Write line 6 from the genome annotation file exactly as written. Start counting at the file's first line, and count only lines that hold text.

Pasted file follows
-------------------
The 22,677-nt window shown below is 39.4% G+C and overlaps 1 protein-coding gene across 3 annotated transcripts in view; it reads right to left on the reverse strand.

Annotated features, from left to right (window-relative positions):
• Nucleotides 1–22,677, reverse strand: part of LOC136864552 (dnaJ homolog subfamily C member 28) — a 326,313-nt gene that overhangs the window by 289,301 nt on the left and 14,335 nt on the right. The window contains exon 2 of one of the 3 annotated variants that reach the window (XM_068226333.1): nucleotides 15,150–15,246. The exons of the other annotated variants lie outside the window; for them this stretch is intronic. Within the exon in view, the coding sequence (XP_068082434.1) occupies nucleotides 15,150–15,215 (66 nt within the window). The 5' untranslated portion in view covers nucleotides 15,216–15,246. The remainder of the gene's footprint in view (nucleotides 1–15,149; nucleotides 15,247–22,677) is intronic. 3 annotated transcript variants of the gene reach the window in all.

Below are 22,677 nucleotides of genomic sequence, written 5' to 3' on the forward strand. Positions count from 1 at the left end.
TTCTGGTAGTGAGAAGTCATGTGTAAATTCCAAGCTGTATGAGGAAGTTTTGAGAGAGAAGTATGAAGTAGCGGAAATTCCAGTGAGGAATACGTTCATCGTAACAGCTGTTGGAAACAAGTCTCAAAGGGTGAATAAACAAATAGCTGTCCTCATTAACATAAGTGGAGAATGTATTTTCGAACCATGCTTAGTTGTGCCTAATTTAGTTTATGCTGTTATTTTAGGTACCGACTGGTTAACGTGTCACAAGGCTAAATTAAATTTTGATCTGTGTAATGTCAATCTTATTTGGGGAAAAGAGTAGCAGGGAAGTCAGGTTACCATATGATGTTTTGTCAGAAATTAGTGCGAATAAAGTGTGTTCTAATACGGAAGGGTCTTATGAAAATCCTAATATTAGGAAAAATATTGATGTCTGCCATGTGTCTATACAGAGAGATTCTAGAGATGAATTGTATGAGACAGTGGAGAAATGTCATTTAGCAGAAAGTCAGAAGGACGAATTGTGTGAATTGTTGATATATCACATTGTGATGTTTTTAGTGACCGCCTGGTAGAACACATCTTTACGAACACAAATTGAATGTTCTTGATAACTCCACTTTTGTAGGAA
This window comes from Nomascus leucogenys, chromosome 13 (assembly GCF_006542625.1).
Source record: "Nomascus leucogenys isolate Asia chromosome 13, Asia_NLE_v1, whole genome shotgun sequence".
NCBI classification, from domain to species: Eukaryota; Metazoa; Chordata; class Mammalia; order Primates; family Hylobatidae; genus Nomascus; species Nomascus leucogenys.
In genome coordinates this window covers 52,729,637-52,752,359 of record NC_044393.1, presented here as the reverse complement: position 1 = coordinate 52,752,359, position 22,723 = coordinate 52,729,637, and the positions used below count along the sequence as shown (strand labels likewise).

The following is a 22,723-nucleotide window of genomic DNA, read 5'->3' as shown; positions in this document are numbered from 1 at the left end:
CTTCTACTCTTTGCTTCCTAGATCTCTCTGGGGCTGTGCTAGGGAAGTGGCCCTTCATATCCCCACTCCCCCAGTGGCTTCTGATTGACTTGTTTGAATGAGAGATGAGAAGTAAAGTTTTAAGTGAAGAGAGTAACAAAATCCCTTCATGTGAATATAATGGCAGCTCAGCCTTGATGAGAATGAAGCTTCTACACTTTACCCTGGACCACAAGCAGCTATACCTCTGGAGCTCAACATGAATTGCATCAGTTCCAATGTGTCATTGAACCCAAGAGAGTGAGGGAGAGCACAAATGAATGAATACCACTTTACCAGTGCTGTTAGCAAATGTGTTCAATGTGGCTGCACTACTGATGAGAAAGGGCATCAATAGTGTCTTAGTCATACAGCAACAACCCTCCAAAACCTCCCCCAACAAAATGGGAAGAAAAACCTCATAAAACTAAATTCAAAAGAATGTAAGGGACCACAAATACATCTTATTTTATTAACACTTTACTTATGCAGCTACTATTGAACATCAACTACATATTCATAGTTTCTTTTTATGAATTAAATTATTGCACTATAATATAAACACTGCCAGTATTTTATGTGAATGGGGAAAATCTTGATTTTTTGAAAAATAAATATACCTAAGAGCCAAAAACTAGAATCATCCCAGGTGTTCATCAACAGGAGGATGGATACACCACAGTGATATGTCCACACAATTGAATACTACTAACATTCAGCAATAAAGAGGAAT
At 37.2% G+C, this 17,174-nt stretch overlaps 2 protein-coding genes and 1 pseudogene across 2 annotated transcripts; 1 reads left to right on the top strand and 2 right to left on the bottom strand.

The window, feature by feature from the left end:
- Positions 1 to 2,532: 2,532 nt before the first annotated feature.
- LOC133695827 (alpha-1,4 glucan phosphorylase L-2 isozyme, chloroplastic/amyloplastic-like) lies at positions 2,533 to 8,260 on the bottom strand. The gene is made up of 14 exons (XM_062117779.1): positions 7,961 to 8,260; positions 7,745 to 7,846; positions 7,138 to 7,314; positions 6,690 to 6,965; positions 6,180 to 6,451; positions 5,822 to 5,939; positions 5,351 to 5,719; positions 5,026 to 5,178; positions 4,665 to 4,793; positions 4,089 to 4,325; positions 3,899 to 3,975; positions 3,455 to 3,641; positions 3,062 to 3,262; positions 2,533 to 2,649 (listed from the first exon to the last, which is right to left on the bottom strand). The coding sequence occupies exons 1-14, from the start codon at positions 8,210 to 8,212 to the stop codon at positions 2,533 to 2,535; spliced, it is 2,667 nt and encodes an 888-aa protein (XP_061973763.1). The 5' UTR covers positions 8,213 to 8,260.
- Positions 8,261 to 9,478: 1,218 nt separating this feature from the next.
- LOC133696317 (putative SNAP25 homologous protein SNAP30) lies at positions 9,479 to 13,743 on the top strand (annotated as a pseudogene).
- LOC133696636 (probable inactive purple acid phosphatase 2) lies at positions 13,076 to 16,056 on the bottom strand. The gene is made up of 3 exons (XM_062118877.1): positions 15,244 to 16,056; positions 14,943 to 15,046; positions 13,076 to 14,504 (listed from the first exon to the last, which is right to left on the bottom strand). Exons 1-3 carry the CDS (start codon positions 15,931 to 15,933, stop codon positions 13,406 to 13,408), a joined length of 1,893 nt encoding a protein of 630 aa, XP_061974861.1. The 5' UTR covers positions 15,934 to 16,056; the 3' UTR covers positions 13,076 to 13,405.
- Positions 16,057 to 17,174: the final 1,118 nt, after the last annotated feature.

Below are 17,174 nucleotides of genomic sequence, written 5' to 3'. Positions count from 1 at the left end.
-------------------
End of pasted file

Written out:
This window comes from Nomascus leucogenys, chromosome 13 (assembly GCF_006542625.1).